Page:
Thesis defense by Mason Cole – November 6th Livestream


"Detecting Feeding and Estimating the Energetic Costs of Diving in California Sea Lions (Zalophus californianus) Using 3-Axis Accelerometers"
A Thesis Defense by Mason Cole

The Vertebrate Ecology Lab

MLML Live-Stream | November 6, 2020 at 12 pm

     There is written evidence that when Mason was in third grade he wanted to be an "adventure biologist!", which sounds like an awesome gig. He promptly forgot this dream and ended up pursuing a pre-med undergrad track (B.S. in General Biology from UCSD in 2010), only to change his mind again after graduating. Drawn by wilderness and adventure, and hoping to somehow stumble upon a fulfilling career choice, he booked it to Chilean Patagonia and wandered northward through mountains, diverse volunteer gigs in conservation biology, and his entire bank account before crawling reluctantly back to California. Two years later, armed with experience in both tough field work and poverty, he was ready to take on grad school!  Through hard work and perfect timing he ended up in Dr. McDonald's Vertebrate Ecology Lab, where he couldn't be happier. It was during this time (2015-2020) that Mason's 3rd grade "adventure biologist!" card was unearthed like a fossil from sedimentary layers of nostalgic keepsakes in his parents' home...COINCIDENCE? I think not.
     Mason's research interests currently include the foraging ecology and energetics of large predators, with ample room for broadening this horizon in the future. Mason is also passionate about scientific outreach, outdoor education, and active conservation (habitat conservation and restoration), and has worked (or is currently working) professionally in each of these avenues.

Thesis Abstract:

Knowledge of when animals feed and the energetic costs of foraging is key to understanding their foraging ecology and energetic trade-offs.  Despite this importance, our ability to collect these data in marine mammals remains limited.  In this thesis, I address knowledge gaps in both feeding detection and fine-scale diving energetic costs in a model species, the California sea lion (Zalophus californianus).  In Chapter 1 I developed and tested an analysis method to accurately detect prey capture using 3-axis accelerometers mounted on the head and back of two trained sea lions.  An acceleration signal pattern isolated from a ‘training’ subset of synced video and acceleration data was used to build a feeding detector. In blind trials on the remaining data, this detector accurately parsed true feeding from other motions (91-100% true positive rate, 0-4.8% false positive rate), improving upon similar published methods.  In Chapter 2, I used depth and acceleration data to estimate the changing body density of 8 wild sea lions throughout dives, and used those data to calculate each sea lion’s energetic expenditure during descent and ascent at fine temporal scales.  Energy expenditure patterns closely followed the influence of buoyancy changes with depth. Importantly, sea lions used more energy per second but less energy per meter as dive depth increased, revealing high costs of deep diving.  Combined, these chapters further our understanding of California sea lion foraging ecology and provide new methods to aid similar future studies.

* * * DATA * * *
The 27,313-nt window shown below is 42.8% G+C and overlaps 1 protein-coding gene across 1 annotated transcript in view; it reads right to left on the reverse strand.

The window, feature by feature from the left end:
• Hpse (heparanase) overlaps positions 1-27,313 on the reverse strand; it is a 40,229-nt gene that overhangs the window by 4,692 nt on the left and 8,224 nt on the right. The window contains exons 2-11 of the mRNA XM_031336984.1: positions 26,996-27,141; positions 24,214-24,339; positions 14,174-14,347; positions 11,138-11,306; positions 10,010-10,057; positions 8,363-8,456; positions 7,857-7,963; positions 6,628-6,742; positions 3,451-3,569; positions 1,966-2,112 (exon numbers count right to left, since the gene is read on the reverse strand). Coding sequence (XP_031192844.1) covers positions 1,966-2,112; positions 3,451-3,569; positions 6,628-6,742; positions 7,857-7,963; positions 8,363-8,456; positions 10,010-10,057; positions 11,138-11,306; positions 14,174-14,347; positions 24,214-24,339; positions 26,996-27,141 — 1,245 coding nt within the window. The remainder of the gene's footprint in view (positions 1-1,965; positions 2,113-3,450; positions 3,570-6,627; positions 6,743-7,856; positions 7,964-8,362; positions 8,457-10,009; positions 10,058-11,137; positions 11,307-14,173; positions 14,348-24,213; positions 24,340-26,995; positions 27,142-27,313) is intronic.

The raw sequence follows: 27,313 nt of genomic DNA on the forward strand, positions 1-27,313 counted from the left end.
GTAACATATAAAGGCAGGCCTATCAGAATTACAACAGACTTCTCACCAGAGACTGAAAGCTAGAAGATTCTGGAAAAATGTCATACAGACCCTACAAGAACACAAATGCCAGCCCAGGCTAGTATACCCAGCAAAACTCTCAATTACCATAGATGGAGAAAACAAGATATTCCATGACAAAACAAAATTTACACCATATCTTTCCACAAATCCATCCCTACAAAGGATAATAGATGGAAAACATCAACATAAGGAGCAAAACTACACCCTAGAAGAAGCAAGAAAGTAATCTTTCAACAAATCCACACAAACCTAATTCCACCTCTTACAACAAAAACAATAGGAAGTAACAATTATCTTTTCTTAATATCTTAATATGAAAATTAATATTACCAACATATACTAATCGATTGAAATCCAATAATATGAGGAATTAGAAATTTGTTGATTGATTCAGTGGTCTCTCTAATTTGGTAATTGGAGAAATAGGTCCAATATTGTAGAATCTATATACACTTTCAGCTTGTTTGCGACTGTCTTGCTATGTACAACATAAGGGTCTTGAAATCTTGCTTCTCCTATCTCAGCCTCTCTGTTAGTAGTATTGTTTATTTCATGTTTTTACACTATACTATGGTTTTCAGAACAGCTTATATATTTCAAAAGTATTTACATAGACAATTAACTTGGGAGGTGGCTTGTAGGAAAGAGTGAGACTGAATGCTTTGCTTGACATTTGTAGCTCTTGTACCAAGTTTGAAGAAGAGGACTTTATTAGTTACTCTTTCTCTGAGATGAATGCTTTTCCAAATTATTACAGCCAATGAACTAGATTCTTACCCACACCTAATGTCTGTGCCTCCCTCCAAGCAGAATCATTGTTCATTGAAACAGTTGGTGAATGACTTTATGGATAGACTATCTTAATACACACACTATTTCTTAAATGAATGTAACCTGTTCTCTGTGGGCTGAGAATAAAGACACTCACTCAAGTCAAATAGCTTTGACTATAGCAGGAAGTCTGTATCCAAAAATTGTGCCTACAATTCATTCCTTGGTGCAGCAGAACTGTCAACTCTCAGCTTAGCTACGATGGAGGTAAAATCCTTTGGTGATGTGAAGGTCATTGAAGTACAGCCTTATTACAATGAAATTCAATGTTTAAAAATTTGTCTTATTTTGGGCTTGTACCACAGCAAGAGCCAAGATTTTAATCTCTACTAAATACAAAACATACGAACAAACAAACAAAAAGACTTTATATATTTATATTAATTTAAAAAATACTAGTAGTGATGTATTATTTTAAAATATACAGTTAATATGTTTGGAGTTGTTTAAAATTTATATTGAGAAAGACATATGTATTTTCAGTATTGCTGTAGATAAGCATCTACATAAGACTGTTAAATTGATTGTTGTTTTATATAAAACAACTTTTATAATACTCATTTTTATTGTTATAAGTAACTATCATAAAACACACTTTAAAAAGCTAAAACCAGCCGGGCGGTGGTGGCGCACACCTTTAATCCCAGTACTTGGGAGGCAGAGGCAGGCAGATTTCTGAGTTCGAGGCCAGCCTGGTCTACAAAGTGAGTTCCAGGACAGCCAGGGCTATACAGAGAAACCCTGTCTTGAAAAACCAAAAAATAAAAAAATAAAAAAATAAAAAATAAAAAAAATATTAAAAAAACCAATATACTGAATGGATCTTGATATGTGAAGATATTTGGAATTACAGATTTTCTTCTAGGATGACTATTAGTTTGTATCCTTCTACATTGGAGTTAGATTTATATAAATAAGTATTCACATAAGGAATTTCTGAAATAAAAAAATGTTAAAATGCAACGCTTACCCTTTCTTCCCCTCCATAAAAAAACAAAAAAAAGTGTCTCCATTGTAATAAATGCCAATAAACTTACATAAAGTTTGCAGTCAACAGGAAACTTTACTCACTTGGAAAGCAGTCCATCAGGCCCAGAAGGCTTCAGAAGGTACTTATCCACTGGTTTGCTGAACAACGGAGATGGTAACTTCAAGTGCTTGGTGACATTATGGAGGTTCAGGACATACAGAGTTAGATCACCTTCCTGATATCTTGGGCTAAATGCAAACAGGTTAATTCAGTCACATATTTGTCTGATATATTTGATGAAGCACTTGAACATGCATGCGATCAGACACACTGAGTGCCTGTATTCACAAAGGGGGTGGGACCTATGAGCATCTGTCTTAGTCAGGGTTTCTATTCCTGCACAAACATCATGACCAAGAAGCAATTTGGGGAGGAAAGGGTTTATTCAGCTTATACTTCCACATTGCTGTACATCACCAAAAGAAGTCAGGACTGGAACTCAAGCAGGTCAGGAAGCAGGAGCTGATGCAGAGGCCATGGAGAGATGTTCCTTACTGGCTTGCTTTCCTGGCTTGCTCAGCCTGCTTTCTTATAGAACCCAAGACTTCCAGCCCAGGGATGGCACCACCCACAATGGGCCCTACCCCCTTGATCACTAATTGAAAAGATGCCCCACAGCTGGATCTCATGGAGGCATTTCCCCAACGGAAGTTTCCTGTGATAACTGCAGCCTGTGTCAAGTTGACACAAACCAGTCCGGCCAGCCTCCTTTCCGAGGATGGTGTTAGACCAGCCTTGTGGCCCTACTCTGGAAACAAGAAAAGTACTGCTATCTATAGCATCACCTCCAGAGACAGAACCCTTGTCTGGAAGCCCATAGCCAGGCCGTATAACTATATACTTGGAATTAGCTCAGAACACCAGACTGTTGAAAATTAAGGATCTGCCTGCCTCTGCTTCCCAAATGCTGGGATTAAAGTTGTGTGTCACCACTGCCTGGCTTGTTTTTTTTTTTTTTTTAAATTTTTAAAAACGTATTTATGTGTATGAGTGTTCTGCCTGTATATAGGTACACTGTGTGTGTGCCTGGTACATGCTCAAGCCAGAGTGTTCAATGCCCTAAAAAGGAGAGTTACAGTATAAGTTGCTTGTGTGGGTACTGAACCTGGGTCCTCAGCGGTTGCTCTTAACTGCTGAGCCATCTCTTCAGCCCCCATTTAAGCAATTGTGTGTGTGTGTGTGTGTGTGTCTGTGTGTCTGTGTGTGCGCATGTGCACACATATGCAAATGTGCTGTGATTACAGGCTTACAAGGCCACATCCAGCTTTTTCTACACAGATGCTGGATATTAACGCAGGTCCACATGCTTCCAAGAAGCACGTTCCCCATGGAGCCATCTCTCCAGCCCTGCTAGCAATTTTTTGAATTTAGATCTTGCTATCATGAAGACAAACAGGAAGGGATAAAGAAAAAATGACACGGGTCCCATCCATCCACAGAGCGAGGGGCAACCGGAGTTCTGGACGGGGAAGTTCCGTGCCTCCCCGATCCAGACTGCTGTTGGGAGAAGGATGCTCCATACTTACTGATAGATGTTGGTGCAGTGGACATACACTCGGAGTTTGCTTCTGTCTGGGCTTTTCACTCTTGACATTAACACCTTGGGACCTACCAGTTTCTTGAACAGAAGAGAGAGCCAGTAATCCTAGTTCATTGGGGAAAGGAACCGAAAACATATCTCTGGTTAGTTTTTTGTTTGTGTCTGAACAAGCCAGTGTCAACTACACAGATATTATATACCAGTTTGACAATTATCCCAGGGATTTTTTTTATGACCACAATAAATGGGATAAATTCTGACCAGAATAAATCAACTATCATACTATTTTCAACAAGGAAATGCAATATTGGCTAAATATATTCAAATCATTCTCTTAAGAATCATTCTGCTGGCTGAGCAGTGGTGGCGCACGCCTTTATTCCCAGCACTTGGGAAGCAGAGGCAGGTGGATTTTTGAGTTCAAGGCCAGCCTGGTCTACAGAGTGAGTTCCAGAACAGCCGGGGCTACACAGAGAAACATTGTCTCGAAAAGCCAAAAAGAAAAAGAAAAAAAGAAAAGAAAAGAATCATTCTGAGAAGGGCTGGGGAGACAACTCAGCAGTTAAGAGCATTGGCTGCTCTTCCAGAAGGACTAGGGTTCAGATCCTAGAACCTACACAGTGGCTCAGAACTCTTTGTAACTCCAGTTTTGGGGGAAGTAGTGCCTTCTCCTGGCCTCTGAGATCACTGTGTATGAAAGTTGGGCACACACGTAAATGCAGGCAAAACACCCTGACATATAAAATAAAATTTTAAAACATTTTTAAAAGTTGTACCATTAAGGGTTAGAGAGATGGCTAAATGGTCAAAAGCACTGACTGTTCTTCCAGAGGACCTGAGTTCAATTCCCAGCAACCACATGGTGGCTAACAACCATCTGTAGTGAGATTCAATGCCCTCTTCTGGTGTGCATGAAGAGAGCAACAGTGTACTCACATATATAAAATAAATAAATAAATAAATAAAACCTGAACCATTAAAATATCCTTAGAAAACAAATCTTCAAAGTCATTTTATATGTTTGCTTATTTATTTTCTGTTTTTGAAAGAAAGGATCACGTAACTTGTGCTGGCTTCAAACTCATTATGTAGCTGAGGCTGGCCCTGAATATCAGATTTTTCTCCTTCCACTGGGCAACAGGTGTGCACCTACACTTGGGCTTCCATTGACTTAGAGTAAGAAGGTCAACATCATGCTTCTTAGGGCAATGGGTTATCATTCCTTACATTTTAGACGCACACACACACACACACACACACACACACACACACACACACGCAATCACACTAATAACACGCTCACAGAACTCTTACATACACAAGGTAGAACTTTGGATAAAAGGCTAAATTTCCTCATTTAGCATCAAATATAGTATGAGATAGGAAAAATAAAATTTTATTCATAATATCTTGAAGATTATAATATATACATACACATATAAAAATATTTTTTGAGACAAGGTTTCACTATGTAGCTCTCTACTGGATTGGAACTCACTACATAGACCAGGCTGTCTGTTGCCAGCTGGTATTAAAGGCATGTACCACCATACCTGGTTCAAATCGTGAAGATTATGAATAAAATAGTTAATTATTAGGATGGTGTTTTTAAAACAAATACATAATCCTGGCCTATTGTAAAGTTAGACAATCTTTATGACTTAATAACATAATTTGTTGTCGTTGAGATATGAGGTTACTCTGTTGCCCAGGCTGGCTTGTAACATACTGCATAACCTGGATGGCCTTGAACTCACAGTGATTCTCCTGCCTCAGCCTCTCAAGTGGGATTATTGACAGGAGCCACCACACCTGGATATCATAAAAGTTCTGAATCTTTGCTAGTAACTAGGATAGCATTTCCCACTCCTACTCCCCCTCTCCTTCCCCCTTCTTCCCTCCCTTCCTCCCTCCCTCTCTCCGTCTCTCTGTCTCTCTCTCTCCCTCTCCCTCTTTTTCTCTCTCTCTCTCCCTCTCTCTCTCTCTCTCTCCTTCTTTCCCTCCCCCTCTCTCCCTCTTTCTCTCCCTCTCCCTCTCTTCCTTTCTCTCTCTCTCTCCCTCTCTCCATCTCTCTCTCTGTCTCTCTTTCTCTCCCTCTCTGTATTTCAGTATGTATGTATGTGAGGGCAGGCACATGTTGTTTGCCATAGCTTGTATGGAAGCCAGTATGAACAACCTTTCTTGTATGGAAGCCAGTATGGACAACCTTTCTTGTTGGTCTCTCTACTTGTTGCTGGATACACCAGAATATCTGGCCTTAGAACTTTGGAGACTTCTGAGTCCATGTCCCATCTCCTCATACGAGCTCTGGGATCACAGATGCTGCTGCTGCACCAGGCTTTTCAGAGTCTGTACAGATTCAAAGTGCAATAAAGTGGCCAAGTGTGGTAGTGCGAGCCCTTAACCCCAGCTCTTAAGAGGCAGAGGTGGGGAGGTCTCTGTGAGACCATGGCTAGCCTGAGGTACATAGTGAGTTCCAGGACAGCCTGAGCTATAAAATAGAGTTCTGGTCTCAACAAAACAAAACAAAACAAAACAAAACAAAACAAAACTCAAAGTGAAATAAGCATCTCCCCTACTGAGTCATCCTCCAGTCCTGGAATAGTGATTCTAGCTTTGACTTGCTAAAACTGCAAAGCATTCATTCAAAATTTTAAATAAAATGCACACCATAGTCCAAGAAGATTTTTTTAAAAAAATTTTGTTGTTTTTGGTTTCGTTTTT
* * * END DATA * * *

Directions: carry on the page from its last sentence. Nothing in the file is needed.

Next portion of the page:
Mason Cole Presents: Detecting Feeding and Estimating the Energetic Costs of Diving in California Sea Lions (Zalophus californianus) Using 3-Axis Accelerometers